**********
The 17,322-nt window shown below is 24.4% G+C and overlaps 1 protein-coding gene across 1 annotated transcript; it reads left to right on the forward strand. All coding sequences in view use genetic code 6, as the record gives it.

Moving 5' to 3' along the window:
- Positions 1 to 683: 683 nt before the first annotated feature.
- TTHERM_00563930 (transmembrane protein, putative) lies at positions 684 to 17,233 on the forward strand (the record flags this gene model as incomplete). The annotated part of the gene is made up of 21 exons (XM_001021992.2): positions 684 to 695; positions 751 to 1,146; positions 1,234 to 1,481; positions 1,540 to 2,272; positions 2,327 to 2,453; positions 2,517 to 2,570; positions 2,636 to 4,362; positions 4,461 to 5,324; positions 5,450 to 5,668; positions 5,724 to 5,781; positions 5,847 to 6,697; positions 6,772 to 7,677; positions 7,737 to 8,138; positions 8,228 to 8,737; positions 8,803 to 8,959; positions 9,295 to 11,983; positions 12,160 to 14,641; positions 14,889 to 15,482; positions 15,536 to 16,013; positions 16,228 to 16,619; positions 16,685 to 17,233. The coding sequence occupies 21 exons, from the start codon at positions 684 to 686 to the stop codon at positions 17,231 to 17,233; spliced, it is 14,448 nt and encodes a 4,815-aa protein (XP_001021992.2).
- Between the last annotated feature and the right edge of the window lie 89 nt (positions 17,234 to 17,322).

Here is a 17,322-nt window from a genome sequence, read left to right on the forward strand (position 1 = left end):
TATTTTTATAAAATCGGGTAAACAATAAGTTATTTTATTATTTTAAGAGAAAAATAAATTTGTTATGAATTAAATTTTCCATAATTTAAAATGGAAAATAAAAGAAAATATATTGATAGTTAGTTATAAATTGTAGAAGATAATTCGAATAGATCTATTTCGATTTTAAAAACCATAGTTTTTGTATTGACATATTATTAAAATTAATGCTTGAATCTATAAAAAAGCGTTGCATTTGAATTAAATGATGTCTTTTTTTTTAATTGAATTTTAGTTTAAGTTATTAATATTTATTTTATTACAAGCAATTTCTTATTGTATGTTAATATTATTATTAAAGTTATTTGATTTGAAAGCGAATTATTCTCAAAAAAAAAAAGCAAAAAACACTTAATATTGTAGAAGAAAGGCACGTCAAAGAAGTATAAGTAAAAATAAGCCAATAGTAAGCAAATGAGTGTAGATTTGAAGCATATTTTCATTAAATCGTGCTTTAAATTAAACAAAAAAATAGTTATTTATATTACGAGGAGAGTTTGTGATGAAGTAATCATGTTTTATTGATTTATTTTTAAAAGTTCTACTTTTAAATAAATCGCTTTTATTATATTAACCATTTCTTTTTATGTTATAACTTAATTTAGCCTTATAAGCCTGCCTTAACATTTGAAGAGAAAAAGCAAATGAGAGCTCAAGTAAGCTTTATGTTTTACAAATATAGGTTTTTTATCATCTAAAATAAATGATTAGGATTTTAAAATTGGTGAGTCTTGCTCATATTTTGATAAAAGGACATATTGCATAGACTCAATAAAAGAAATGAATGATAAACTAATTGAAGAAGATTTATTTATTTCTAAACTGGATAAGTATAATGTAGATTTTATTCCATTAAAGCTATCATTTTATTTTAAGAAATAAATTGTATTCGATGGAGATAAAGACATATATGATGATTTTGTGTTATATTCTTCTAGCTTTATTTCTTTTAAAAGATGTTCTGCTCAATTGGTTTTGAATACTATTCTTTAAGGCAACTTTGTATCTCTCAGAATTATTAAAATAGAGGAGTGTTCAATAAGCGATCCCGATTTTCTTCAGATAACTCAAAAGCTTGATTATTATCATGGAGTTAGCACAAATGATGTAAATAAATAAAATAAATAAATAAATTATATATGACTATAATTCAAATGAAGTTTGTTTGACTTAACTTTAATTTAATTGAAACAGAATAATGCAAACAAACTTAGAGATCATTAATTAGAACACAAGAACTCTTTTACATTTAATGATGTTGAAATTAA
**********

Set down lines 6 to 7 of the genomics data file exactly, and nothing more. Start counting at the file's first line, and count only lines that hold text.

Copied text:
Here is a 17,322-nt window from a genome sequence, read left to right on the forward strand (position 1 = left end):
TATTTTTATAAAATCGGGTAAACAATAAGTTATTTTATTATTTTAAGAGAAAAATAAATTTGTTATGAATTAAATTTTCCATAATTTAAAATGGAAAATAAAAGAAAATATATTGATAGTTAGTTATAAATTGTAGAAGATAATTCGAATAGATCTATTTCGATTTTAAAAACCATAGTTTTTGTATTGACATATTATTAAAATTAATGCTTGAATCTATAAAAAAGCGTTGCATTTGAATTAAATGATGTCTTTTTTTTTAATTGAATTTTAGTTTAAGTTATTAATATTTATTTTATTACAAGCAATTTCTTATTGTATGTTAATATTATTATTAAAGTTATTTGATTTGAAAGCGAATTATTCTCAAAAAAAAAAAGCAAAAAACACTTAATATTGTAGAAGAAAGGCACGTCAAAGAAGTATAAGTAAAAATAAGCCAATAGTAAGCAAATGAGTGTAGATTTGAAGCATATTTTCATTAAATCGTGCTTTAAATTAAACAAAAAAATAGTTATTTATATTACGAGGAGAGTTTGTGATGAAGTAATCATGTTTTATTGATTTATTTTTAAAAGTTCTACTTTTAAATAAATCGCTTTTATTATATTAACCATTTCTTTTTATGTTATAACTTAATTTAGCCTTATAAGCCTGCCTTAACATTTGAAGAGAAAAAGCAAATGAGAGCTCAAGTAAGCTTTATGTTTTACAAATATAGGTTTTTTATCATCTAAAATAAATGATTAGGATTTTAAAATTGGTGAGTCTTGCTCATATTTTGATAAAAGGACATATTGCATAGACTCAATAAAAGAAATGAATGATAAACTAATTGAAGAAGATTTATTTATTTCTAAACTGGATAAGTATAATGTAGATTTTATTCCATTAAAGCTATCATTTTATTTTAAGAAATAAATTGTATTCGATGGAGATAAAGACATATATGATGATTTTGTGTTATATTCTTCTAGCTTTATTTCTTTTAAAAGATGTTCTGCTCAATTGGTTTTGAATACTATTCTTTAAGGCAACTTTGTATCTCTCAGAATTATTAAAATAGAGGAGTGTTCAATAAGCGATCCCGATTTTCTTCAGATAACTCAAAAGCTTGATTATTATCATGGAGTTAGCACAAATGATGTAAATAAATAAAATAAATAAATAAATTATATATGACTATAATTCAAATGAAGTTTGTTTGACTTAACTTTAATTTAATTGAAACAGAATAATGCAAACAAACTTAGAGATCATTAATTAGAACACAAGAACTCTTTTACATTTAATGATGTTGAAATTAA